Japanese black bears (adults between 90 and 260 pounds) are much smaller and lighter than American grizzly bears, but they are still powerful animals that, in theory, could hurt a KBD (who weigh around 50 pounds). However, none of Picchio’s professional staff and agile dogs have ever been injured by bears.
KBD, who stay calm in many situations, are emotionally suited for their jobs. Though KBD show aggression toward bears when required to do so, they are friendly and affectionate with people. They’re capable of working alone or in pairs, and they always return to their handlers. Handlers and KBD work and live together, forming deep bonds.
The physical characteristics that favor their selection are strength, thick coats and tough feet for running on tough terrain in cold temperatures. Their black-and-white markings make it easier for handlers to observe their behavior when the dogs are working in low-light conditions and on snow. Tanaka believes that the KBD’s size is just right for running through the thickly vegetated local forests.
The KBD are descended from dogs that hunters along both sides of the border separating Russia and Finland have used for centuries to hunt bears and moose. They were officially recognized as a breed in 1936 by Finnish and Scandinavian kennel clubs.
Due to the success of the WRBI in training KBD to reduce conflicts and deaths, conservation organizations are now using KBD in California, Nevada, Alaska, Montana, Canada and Japan.
Picchio is the only organization in Asia using dogs for bear management, but other areas in Japan are considering following their lead. Besides being expert bear-behavior conditioners, the Picchio dogs are public-relations specialists. They join their human partners at numerous public seminars, and their warm presence, along with photographs and videos of them in the field, teach lessons about animal sentience, nonviolent wildlife management and ecological relationships.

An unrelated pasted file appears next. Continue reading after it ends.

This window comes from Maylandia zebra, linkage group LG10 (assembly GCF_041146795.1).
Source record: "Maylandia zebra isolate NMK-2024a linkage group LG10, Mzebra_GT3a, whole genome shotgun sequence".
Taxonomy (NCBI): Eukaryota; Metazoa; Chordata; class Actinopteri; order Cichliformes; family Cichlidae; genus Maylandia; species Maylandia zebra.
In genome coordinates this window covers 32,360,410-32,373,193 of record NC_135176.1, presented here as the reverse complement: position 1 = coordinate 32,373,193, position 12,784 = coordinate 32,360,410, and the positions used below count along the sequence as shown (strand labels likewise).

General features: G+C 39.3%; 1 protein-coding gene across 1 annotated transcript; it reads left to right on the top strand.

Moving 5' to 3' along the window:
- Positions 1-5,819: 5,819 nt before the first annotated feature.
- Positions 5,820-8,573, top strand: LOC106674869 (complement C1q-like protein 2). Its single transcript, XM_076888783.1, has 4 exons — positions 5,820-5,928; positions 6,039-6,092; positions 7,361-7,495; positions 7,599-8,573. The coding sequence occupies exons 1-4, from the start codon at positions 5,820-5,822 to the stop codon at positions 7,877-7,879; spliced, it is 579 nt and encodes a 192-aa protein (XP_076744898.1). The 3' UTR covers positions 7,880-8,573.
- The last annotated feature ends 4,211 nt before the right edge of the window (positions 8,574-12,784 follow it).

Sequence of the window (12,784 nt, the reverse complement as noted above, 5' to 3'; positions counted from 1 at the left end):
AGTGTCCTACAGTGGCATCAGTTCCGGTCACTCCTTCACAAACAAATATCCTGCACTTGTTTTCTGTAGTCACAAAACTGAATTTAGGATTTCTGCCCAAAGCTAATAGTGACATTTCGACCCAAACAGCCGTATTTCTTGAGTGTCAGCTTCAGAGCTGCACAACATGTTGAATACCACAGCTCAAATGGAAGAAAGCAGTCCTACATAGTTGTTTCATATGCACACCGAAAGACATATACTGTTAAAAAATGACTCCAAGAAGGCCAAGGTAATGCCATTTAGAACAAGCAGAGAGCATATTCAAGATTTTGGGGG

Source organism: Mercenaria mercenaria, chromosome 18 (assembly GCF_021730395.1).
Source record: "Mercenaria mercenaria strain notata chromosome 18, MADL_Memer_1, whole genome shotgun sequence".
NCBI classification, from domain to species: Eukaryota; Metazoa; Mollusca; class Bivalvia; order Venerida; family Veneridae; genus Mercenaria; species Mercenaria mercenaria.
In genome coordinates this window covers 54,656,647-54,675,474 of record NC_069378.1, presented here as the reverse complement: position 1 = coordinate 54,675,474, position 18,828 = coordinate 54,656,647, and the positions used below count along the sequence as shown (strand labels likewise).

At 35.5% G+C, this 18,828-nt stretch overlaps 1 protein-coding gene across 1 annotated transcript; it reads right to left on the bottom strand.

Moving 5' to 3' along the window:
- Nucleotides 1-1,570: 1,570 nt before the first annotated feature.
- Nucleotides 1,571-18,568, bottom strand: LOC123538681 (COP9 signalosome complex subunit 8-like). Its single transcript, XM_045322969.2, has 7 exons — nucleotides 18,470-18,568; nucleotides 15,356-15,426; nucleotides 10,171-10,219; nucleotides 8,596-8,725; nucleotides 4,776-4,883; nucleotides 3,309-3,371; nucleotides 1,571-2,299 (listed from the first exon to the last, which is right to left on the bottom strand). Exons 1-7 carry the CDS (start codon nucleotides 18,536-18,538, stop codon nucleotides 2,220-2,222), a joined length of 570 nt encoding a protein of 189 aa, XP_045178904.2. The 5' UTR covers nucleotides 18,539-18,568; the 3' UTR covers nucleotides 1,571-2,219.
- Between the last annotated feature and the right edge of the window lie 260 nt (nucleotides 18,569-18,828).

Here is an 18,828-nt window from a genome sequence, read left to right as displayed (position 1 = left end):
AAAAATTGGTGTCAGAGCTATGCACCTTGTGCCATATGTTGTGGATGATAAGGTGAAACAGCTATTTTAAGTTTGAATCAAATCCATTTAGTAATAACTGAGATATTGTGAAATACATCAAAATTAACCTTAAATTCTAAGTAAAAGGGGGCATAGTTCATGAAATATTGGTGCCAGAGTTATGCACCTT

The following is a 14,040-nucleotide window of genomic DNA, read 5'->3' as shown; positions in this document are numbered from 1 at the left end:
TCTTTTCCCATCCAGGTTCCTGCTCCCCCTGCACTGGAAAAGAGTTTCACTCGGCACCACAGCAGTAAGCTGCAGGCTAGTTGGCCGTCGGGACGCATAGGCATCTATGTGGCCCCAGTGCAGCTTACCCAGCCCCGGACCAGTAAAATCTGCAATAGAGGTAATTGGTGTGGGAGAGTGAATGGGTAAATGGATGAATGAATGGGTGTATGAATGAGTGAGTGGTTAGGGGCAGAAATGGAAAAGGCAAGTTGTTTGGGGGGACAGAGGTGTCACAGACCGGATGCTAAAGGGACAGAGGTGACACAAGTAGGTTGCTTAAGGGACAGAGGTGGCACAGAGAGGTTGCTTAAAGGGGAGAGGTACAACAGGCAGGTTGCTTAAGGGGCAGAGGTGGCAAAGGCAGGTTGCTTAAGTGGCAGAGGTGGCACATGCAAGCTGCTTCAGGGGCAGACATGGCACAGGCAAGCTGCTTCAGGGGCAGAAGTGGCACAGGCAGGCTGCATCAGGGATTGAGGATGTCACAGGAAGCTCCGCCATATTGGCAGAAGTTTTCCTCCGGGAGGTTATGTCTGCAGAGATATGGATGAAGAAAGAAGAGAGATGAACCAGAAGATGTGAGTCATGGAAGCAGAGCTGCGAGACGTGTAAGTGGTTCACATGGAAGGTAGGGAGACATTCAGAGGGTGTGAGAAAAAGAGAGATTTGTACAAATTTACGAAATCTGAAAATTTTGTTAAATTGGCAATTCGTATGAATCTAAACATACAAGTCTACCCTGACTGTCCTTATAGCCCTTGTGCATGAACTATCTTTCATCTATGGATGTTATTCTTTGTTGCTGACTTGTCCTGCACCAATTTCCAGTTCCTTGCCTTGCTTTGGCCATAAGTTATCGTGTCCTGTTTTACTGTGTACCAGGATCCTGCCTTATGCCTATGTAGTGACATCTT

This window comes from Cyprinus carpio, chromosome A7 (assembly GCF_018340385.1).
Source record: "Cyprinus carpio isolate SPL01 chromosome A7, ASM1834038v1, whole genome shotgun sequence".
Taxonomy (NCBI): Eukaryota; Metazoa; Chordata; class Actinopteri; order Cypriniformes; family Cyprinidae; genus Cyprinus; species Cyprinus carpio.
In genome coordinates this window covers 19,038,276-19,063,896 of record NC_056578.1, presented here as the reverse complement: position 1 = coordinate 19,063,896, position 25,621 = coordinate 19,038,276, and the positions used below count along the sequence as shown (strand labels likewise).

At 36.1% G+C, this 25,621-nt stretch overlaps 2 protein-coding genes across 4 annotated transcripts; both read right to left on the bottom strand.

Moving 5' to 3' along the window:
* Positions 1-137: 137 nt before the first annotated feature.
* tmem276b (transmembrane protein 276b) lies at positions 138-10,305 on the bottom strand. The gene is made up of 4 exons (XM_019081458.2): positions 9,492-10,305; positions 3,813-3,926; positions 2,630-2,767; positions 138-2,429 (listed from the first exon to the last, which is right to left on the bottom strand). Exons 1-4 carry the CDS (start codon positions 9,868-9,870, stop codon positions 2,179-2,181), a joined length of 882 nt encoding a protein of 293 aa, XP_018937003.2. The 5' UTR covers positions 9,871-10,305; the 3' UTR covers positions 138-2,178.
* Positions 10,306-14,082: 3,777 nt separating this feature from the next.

The dogs seem to love their work, even though their shifts are irregular and they can be called to work any time a bear is sighted within or near Karuizawa.
Picchio bear specialists attach radio collars to the bears that they rescue within Karuizawa, and each night, one of the Picchio staff members uses telemetry and GPS to check on the bears’ locations. If the bears are too close to farms or homes, Elf, Tama or Nanuq, along with their human partners, are sent out early in the morning to search for those bears, which sometimes enter the farms and yards of sleeping residents. The dogs can sense the bruins, find their paths and shepherd them back into the mountains. In time, the bears learn where they can go and where they should not.
Not all KBDs are fit for bear-shepherding duties. Testing, which starts when puppies are just two months old, reveals which puppies have the capability to pass the rigorous training. Picchio uses the Volhard Puppy Aptitude Test. After Tama gave birth in 2018, WRBI Director Nils Pedersen assessed her six puppies. Only Elf and Rela passed and entered the training stage. The other four found forever homes with Picchio staff, and they often hang out at the bear team’s office, playing or napping with their hardworking family members between shifts. Nanuq, brother of Tama, is their patient uncle.
Training takes three years and is very thorough. In the first two years, the young dogs learn the basics of socialization and how to act around bears. The third year is devoted to on-the-job training, including finding bear fur that has been hidden in the woods, approaching stuffed bears, and learning both hand signals and commands given in the English language. The handlers use English commands because they want the dogs to obey them and stay on task even if Japanese people are speaking around them.
Tanaka, who created his own training techniques, uses positive reinforcement. “At the end of each day,” he says, “there must be a success.”
Most importantly, it is the mutual understanding and trust that exists between the canine and human members of the bear conservation team that leads to successes. The KBD and their people have achieved an approximately 75 percent reduction in ursine damage within commercial and residential areas, and an almost equal decrease in bear sightings. Many residents who were at first opposed the KBD program are now supporters.
Photography courtesy of Greg Goodmacher